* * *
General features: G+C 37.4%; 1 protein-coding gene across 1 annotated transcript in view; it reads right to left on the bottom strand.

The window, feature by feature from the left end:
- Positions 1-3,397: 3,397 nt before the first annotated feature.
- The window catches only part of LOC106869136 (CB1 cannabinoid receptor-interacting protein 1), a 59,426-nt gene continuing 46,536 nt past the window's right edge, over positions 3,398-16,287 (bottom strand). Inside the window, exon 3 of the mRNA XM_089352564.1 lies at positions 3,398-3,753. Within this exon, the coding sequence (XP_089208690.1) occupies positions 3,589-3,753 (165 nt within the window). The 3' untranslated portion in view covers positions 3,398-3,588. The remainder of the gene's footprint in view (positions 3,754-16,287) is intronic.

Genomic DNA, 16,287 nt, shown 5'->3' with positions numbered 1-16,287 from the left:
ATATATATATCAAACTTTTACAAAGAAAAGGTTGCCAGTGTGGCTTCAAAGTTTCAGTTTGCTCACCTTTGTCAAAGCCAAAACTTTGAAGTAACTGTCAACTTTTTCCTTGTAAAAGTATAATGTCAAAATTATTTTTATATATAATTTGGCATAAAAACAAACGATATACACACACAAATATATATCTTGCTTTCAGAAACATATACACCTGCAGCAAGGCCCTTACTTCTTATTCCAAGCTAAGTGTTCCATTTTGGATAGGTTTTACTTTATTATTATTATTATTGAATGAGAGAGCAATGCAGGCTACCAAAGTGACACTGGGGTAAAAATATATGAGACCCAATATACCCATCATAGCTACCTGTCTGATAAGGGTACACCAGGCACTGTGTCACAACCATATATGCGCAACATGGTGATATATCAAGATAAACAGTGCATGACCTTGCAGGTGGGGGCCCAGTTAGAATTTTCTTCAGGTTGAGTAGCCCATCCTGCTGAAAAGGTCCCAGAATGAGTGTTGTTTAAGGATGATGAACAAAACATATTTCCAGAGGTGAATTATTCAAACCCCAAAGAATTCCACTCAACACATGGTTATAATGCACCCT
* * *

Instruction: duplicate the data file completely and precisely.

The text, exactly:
General features: G+C 37.4%; 1 protein-coding gene across 1 annotated transcript in view; it reads right to left on the bottom strand.

The window, feature by feature from the left end:
- Positions 1-3,397: 3,397 nt before the first annotated feature.
- The window catches only part of LOC106869136 (CB1 cannabinoid receptor-interacting protein 1), a 59,426-nt gene continuing 46,536 nt past the window's right edge, over positions 3,398-16,287 (bottom strand). Inside the window, exon 3 of the mRNA XM_089352564.1 lies at positions 3,398-3,753. Within this exon, the coding sequence (XP_089208690.1) occupies positions 3,589-3,753 (165 nt within the window). The 3' untranslated portion in view covers positions 3,398-3,588. The remainder of the gene's footprint in view (positions 3,754-16,287) is intronic.

Genomic DNA, 16,287 nt, shown 5'->3' with positions numbered 1-16,287 from the left:
ATATATATATCAAACTTTTACAAAGAAAAGGTTGCCAGTGTGGCTTCAAAGTTTCAGTTTGCTCACCTTTGTCAAAGCCAAAACTTTGAAGTAACTGTCAACTTTTTCCTTGTAAAAGTATAATGTCAAAATTATTTTTATATATAATTTGGCATAAAAACAAACGATATACACACACAAATATATATCTTGCTTTCAGAAACATATACACCTGCAGCAAGGCCCTTACTTCTTATTCCAAGCTAAGTGTTCCATTTTGGATAGGTTTTACTTTATTATTATTATTATTGAATGAGAGAGCAATGCAGGCTACCAAAGTGACACTGGGGTAAAAATATATGAGACCCAATATACCCATCATAGCTACCTGTCTGATAAGGGTACACCAGGCACTGTGTCACAACCATATATGCGCAACATGGTGATATATCAAGATAAACAGTGCATGACCTTGCAGGTGGGGGCCCAGTTAGAATTTTCTTCAGGTTGAGTAGCCCATCCTGCTGAAAAGGTCCCAGAATGAGTGTTGTTTAAGGATGATGAACAAAACATATTTCCAGAGGTGAATTATTCAAACCCCAAAGAATTCCACTCAACACATGGTTATAATGCACCCT